Water heater leaks are a common occurrence. Reasons vary from negligence to the age of the heater, installation mishaps, and routine operations. It’ll cost you more to leave a leaking water heater unchecked. It might even force you to buy a new water heater — to the tune of thousands of dollars. Luckily, that’s avoidable.
You have two solutions for a water heater leaking from the drain valve: fix it, or replace the heater. Water heater leaking from the drain valve could mean a few things:
- You have a loose drain valve.
- Your drain valve is deteriorated from the inside and needs replacement.
- There’s too much pressure in the heater.
Get your toolbox. We’ll show you how to diagnose a water heater leaking from the drain valve and how to fix it to keep giving you that hot water convenience.
Why Is My Water Heater Leaking From the Drain Valve?
Drain valves are a vital piece of the water heater. It’s the part of the tank that you open every time you do routine maintenance. It drains the tank to clear the sediment in the heater.
Water heaters leak from the drain valve because of these five reasons.
1. Loose Valves
Regular maintenance sometimes leaves your drain valves improperly tightened. Also, the drain valve usually gets beaten up quite quickly due to its location near the bottom of the water heater. Eventually, the valve comes loose, and water leaks out.
2. Worn-Out Valves
Every component of the water heater is prone to aging and getting worn out. This might be a serious problem that goes beyond a few wrench turns. Worn-out valves can no longer sustain the water pressure in the heater, leading to a leaking drain valve.
3. Bad Rubber Gaskets From Stock Drain Valves
Some heaters come with a plastic drain valve. These plastic drain valves have rubber gaskets that lose their grip over time. They lose grip, especially if the heater has undergone numerous checks. That deterioration leaves space for leaks.
4. Damaged Drain Valve Washer
The washer is a rubber or plastic stopper in the valve that prevents water spillage. It loosens or breaks down, especially if you have an old heater. A loose washer can’t keep out the water. Eventually, you end up with a small drip that might become serious if you don’t address it.
5. Debris Buildup Around The valve From The Inside
Debris buildup around the valve in the heater indicates a bigger problem. It means your heater is long overdue for maintenance. The debris buildup around the valve only makes the valve weaker from the inside. It might be too late by the time you address the problem since the sediment might start ruining the tank from inside. At that point, you’ll be looking at a full replacement that’ll cost you a lot more money.
How Do You Fix a Leaky Drain Valve?
Fixing a leaky drain valve can be a DIY project if you have the right tools. Also, you can have a licensed professional service it for you at a fee. Since most cases of a leaky drain valve are down to loose fittings, tightening the drain valves would be enough. Still, there are other methods to fix a leaking drain valve:
- Capping a drain valve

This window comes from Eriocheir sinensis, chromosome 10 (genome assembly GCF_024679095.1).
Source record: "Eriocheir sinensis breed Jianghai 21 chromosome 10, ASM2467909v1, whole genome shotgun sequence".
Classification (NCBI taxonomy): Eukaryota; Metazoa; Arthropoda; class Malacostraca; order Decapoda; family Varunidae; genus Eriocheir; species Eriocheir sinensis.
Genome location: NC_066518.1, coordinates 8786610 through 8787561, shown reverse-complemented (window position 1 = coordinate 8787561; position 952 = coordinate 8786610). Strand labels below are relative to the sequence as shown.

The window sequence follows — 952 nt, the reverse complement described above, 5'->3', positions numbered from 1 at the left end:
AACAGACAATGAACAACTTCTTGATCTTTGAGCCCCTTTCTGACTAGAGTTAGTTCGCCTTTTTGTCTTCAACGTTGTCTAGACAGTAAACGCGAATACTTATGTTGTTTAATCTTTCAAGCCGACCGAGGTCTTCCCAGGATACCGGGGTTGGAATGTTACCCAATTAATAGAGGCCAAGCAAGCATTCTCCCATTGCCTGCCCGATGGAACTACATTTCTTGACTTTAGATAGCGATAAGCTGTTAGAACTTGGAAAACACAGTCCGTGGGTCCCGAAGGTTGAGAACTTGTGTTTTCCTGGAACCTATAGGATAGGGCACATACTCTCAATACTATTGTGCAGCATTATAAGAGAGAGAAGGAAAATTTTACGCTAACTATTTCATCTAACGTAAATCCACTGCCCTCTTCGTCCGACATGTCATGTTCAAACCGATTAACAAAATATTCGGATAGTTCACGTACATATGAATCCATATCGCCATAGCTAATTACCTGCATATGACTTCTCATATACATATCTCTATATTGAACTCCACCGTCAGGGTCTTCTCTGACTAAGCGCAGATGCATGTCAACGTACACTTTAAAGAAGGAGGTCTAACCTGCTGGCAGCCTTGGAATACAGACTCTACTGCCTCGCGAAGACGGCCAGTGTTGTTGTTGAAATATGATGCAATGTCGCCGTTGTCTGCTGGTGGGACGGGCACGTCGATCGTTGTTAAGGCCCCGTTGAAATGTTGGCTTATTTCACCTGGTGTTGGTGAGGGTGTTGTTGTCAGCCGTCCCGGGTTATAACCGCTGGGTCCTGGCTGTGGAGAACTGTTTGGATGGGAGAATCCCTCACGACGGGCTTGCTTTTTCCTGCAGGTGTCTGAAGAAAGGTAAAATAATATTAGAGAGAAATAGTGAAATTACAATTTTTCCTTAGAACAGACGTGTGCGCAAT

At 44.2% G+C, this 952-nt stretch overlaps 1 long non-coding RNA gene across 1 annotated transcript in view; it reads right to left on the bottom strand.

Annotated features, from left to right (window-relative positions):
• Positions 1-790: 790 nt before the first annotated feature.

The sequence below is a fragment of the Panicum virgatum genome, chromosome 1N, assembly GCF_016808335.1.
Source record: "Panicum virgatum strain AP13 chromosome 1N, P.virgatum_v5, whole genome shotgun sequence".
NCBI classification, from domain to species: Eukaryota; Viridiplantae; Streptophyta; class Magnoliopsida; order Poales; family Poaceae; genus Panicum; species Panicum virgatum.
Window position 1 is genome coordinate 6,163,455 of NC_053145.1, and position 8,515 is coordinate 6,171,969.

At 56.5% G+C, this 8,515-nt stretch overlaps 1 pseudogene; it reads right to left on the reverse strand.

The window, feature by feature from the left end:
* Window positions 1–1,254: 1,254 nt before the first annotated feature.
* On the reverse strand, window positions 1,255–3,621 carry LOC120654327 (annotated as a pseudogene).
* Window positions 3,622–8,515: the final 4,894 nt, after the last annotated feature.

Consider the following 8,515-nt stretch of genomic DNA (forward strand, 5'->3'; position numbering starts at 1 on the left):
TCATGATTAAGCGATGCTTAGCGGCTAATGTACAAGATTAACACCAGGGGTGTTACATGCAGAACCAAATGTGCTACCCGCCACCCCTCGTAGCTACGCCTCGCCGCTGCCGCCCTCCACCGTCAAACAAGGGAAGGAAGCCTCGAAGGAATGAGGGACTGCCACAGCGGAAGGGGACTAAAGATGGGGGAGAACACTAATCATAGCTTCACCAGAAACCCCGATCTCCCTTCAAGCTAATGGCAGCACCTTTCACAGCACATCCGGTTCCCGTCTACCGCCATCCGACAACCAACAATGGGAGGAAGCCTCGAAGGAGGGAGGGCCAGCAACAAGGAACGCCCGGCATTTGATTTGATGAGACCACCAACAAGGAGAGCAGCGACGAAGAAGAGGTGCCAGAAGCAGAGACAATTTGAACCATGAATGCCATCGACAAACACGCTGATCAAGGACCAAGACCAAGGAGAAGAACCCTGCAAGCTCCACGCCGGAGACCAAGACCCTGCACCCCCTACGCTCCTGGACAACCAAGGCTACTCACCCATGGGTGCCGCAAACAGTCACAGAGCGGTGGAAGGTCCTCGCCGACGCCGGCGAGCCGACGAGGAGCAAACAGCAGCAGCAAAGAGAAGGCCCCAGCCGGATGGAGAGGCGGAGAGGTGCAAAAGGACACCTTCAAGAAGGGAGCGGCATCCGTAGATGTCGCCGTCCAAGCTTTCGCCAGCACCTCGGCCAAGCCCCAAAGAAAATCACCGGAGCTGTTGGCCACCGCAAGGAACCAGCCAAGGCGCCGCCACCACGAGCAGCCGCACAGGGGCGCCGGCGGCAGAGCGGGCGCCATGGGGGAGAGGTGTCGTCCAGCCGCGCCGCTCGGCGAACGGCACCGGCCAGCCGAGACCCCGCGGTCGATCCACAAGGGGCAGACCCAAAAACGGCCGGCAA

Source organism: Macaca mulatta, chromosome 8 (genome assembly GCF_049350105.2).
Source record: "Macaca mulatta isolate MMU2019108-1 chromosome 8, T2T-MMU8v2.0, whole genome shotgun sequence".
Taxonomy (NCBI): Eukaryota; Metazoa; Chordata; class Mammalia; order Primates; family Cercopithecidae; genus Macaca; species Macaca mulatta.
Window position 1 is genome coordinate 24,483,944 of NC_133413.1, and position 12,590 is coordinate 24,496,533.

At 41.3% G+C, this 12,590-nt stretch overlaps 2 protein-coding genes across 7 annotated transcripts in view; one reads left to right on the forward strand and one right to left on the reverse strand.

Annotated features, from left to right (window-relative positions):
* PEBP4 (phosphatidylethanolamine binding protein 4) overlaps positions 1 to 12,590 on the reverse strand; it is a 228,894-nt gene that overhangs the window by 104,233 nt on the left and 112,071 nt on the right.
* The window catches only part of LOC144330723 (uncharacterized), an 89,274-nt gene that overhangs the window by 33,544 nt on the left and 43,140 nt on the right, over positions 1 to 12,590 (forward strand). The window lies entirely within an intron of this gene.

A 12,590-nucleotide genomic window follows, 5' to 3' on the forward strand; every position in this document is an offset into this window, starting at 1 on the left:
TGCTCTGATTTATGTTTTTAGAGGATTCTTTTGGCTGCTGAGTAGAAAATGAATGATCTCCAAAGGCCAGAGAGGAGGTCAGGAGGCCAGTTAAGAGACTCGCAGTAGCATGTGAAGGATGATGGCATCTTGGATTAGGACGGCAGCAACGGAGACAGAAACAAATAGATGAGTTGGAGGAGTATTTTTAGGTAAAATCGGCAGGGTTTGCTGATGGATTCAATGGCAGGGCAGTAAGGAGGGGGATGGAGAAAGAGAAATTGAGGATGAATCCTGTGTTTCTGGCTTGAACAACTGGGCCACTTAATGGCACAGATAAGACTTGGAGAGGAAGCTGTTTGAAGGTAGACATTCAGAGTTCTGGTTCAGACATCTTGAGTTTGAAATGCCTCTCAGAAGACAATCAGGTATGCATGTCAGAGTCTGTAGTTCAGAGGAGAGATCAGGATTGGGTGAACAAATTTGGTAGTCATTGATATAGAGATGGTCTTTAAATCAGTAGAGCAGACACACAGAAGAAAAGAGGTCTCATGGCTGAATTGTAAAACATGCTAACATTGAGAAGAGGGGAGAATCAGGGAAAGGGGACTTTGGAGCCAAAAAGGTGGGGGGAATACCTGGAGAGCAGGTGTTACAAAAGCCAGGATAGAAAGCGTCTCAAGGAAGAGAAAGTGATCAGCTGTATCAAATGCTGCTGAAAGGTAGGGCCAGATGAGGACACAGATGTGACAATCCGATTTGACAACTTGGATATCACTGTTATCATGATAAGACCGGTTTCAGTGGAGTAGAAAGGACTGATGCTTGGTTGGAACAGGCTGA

- Replacing the drain valve
Capping the drain valve is a temporary solution if you just found out it’s leaking. Capping works if the leakage is too minimal to need immediate attention or if the leak is coming from the spigot. The good news is, you can buy a drain valve cap for about $2 at a store. Also, you can get a plastic or metal cap for your type of drain valve.
Replacing the drain valve is a lasting solution if your heater is in good shape and only needs a drain valve change. You’d need a new drain valve and a few hours, though. As a bonus, it’s a great time to change your drain valve from plastic to a lasting brass drain valve.
How Do You Cap a Water Heater Drain Valve
Capping is a fairly straightforward process. You don’t have to drain the water heater to cap the valve.
- Get a cap from a local store. Check your garden house to get the right size and type. The cap should be the same type and size as a cap for a garden hose. If you plan on upgrading the drain valve from plastic to metal, get a metal cap.
- Put the cap on the spout and tighten with an adjustable wrench. Be careful with the tightening if it’s plastic. A twist too tight, and you might break the valve.
As the cap holds, get a more sustainable solution. Get a replacement drain valve.
How Do You Replace a Water Heater Drain Valve?
Before replacing the water heater drain valve, you need to make sure power and water are off.
1. Turn Off the Power Supply
Switch off the heater’s power supply from the main circuit breaker. Most heaters will have a dedicated electric supply. Most homes have the heater’s power supply already marked. Flip the switch off.
If you have a gas water heater, turn the gas level off. The lever should be perpendicular to the pipe.
Your water heater might have a knob indicating “PILOT LIGHTING’. Turn the knob to the PILOT LIGHTING. Turn the gas control off.
2. Turn Off the Water Supply
Shut off the cold water inlet at the top. Open one hot water tap nearest to the water heater. Alternatively, you can open the one closest to the bathroom or in the tub. Opening the tap releases any water in the pipes. It also relieves pressure.
3. Drain the Tank
Connect a garden hose to the drain valve. Use your screwdriver to open the valve. Direct the garden hose outside or to a drainage outlet, preferably outdoors. Alternatively, you can direct the house to the tub.